Restrictive covenants and confidentiality

Restrictive covenants are the terms in a contract of employment that restrict an employee’s freedom, usually to work for a competitor for a period of months or years after employment has ended.

We regularly come across experienced business people who think that restrictive covenants are unenforceable.  Like many myths, there is an element of truth to there.  It is correct that the Courts will not enforce contracts that are simply anti-competitive.

However, restrictive covenants are enforceable if they are ‘reasonable and necessary’ to protect the employer’s legitimate interests, such as their confidential information or goodwill in customer relationships that is the result of their business investment.

The key to ensuring effective restrictions are in place is careful drafting appropriate to circumstances of an employer’s business.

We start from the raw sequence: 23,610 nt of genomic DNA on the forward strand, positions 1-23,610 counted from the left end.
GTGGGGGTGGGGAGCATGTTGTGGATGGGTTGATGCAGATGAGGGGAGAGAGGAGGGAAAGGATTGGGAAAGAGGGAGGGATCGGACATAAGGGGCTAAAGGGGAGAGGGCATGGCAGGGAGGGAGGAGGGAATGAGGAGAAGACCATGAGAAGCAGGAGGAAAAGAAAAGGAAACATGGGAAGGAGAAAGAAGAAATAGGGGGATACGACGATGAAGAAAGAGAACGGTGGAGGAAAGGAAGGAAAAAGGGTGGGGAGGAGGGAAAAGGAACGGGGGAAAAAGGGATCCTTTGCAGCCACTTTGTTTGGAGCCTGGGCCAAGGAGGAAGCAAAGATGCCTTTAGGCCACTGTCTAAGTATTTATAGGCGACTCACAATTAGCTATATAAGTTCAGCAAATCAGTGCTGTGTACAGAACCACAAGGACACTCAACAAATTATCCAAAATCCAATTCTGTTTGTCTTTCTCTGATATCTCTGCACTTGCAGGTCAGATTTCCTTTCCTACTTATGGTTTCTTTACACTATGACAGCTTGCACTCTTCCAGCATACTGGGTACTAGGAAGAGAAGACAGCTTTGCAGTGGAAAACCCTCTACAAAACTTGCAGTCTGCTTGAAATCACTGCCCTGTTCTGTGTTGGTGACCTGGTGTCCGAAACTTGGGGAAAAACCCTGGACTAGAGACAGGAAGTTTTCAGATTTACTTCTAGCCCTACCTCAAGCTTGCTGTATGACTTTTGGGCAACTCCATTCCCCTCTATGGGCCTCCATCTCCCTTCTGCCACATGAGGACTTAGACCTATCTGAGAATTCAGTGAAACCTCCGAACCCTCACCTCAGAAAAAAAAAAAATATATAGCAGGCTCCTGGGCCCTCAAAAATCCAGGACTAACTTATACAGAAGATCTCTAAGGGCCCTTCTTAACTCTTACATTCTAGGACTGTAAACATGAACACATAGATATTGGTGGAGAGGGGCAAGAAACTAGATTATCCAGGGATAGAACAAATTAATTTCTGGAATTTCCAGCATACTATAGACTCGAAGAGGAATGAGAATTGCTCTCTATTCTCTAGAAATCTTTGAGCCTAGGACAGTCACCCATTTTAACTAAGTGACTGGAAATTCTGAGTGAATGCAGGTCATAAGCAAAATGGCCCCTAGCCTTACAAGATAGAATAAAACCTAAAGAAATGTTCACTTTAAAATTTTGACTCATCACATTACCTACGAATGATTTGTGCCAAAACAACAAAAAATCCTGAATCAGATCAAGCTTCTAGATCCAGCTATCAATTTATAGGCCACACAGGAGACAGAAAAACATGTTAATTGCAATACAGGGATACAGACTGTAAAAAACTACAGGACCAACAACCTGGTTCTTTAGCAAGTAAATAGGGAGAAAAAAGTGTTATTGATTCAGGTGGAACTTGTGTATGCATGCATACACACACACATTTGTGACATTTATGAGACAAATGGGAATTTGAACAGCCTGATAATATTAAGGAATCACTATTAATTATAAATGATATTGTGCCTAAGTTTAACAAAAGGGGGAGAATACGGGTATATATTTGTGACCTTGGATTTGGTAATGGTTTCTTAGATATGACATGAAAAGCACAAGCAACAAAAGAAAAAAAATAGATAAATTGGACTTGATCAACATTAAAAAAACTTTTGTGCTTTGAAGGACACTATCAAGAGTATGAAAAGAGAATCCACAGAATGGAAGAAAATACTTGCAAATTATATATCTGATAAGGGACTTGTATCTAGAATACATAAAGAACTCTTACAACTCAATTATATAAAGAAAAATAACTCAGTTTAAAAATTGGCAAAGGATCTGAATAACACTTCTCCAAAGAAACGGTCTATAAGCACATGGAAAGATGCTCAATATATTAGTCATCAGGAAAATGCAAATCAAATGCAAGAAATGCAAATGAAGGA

You can be confident in our advice and drafting.  We are.  We have our drafting challenged in Court and upheld, both at temporary injunction proceedings and then in full trial.

If you are concerned that a current or ex-employee may be using your confidential information or breaching restrictive covenants, you should take expert advice without delay.  A well drafted and appropriately assertive letter from specialist solicitors may often lead to a short exchange of correspondence that is a sufficient ‘shot across the bows’ to cause the employee and their new employer to capitulate.  If correspondence doesn’t work, you need to be prepared to follow through with legal proceedings.  Decisions may need to be made quickly and before too much damage is done or time has passed, since the Courts will not bolt the stable door after the horse has bolted.

If you’re not sure that you’ve got effective restrictions in place, or are concerned an employee is breaching their obligations to you, give us a call.